In general, copyright covers specific expression of an idea, not the idea itself. Also, while law does vary by jurisdiction, international treaties make this aspect, at least, fairly consistent. However, note that in practice, this covers a lot more than you might think. Note that for example specific, distinctive characters can fall under copyright, so, for ...


4

Frederick Sommer Venus, Jupiter and Mars


4

Really fascinating question, I felt compelled to look into it to find out! I'd say there are 3 possible answers to this: The most likely answer: Pentax engraved the first owners name (Masaaki Nakagawa in this case) on the camera before shipping it to them. Evidence suggests that Pentax would sometimes engrave the owners name on a new camera before shipping ...


3

On the focus front, you have a single stalk of blossoms in focus, and many more of the same sort out of focus directly behind the subject; this may have caused either an algorithm or a person tasked to examine far too many new user submissions to tag your photo for focus. Relative to grain, I don't really see any, but the focus issue could lead an algorithm ...


3

The photographer is Anthony Goicolea (Wikipedia article). The photo you posted is the sixth in a series of 26 fairy tale characters ("F is for Frog Prince...") (See also partial collection of the fairy tale series on Tumblr). Goicolea is noted for frequently using himself as the subject for the photos (as in this photo; Goicolea is the model).


3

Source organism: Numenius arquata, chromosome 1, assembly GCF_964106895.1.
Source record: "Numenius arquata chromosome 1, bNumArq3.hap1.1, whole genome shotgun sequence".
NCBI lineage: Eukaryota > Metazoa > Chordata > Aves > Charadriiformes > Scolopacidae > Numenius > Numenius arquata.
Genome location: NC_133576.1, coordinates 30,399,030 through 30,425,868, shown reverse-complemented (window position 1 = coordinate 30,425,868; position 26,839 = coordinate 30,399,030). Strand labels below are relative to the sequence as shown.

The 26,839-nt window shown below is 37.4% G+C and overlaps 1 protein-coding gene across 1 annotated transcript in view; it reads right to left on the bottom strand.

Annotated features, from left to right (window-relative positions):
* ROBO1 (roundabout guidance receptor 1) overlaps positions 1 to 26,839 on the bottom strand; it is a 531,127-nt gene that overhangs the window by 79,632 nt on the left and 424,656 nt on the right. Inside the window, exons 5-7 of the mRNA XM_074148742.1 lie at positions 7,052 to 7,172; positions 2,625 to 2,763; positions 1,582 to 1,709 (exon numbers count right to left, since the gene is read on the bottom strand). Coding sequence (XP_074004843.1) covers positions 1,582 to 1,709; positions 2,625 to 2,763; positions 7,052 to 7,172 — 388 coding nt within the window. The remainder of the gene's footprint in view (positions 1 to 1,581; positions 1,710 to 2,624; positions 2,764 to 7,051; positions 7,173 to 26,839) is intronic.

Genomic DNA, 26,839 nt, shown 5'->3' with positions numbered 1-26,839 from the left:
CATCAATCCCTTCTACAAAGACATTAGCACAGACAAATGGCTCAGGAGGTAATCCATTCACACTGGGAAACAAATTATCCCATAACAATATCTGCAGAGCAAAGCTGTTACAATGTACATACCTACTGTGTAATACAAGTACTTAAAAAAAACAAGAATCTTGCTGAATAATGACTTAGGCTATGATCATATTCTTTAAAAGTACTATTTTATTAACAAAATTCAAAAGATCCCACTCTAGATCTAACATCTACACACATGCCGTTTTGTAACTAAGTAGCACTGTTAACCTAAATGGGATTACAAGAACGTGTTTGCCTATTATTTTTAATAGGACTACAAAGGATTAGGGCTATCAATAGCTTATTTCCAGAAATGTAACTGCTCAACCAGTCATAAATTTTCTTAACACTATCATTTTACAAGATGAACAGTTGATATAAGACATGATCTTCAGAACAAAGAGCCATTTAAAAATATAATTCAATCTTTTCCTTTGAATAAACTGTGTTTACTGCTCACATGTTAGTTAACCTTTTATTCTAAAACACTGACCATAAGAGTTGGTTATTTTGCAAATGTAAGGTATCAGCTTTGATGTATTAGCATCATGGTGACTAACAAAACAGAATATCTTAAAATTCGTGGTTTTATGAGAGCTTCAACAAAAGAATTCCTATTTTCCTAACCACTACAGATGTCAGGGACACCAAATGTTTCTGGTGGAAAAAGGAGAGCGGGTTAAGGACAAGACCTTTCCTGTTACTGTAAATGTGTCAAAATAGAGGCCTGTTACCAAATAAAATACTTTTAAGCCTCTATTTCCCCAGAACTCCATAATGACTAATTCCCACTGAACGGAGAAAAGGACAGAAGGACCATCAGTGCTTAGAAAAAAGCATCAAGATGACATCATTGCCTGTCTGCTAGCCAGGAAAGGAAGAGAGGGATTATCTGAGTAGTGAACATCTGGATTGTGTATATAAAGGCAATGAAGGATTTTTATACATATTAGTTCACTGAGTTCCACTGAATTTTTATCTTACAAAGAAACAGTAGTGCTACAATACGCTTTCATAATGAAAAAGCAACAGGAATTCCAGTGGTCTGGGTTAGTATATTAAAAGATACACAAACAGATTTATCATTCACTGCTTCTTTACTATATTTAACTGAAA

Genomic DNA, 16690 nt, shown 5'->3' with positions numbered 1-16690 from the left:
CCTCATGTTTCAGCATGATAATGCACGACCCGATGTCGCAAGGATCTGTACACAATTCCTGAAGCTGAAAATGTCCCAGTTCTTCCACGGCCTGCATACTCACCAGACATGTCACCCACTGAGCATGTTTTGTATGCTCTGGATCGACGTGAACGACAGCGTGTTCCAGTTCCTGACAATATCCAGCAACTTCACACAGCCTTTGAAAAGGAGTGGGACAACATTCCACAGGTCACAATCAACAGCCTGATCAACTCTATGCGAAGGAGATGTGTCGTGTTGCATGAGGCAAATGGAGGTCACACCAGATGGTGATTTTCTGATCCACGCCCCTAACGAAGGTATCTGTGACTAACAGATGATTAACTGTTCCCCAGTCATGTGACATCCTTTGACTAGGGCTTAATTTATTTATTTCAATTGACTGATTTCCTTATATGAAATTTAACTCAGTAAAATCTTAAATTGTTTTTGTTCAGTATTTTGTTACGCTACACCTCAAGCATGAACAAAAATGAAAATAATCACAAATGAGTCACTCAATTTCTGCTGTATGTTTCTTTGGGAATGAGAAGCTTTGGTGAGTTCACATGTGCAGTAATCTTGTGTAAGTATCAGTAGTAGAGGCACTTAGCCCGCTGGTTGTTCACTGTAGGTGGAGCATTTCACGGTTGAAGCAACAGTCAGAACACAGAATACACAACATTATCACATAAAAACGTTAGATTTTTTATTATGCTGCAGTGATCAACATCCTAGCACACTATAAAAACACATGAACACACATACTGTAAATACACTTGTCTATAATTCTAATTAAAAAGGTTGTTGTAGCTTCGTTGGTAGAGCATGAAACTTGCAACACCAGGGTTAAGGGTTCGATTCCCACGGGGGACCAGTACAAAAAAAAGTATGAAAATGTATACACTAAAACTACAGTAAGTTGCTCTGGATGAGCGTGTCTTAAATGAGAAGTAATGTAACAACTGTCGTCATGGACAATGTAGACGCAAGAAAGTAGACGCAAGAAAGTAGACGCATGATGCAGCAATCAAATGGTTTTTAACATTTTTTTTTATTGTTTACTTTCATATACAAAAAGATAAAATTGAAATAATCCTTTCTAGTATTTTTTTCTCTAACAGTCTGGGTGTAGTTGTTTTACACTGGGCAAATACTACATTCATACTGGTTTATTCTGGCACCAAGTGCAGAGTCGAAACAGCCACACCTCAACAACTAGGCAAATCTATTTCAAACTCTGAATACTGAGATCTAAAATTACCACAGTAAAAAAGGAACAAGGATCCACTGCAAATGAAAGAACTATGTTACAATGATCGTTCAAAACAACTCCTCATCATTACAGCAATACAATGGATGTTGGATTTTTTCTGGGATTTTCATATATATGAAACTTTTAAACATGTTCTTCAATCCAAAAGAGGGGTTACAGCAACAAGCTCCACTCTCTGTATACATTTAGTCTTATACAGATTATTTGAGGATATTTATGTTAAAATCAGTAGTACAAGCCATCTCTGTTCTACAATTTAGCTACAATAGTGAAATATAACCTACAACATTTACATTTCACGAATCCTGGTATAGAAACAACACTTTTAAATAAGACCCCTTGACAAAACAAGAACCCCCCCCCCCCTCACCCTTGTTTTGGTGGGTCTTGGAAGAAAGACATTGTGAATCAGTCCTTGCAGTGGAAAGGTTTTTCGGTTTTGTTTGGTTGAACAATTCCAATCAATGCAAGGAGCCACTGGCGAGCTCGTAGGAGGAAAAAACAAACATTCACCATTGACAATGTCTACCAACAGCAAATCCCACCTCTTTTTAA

I would say it depends on what you are photographing. If you take Joe Buissink for example, he is a wedding photographer and thus the awards tend to have wedding photography as its topic. A list could be this one on wp. Or The Huge List of International Photography Awards and Competitions


3

The Serious Answer I'm going to answer this question under the assumption that you already know your way around a camera, and that you're not trying to learn the skills, but rather are just trying to build up a portfolio and get your name out there. (If this is not the case, find a local photographer and try to become that person's backup shooter. You'll ...


3

Just a simple white background, continuous light + flash with softboxes, slow shutter and flash heads synchronized on rear curtain. When the face is visible: flash on the man + background. When body is black: flash only on background. So you get the blur from the slow shutter (+ low continuous light), and you get the shape burned in from the flash. You can ...


2

My best guess is that it is an extremely highly lit backdrop with people moving in shadow in front of it with a second or two exposure tops. It feels like there is likely some photo manipulation and masking as well, however it is possible that these could be a result of the well defined areas being in shadow the whole time and the partial exposures still ...


2

It was Wynn Bullock and I think this was the book: Here are a few of the images I remembered:


2

From a comment on a discussion thread at photo.net regarding the subject: According to a letter Sander wrote in 1925 to Prof. Dr. Erich Stenger, "I use Zeiss lenses, an orthochromatic plate with corresponding light filter , and clear fine grained glossy paper. I make my photos on 12x161/2 or 13x18 plates, enlarging them to 18x24." quoted on p. 108 ...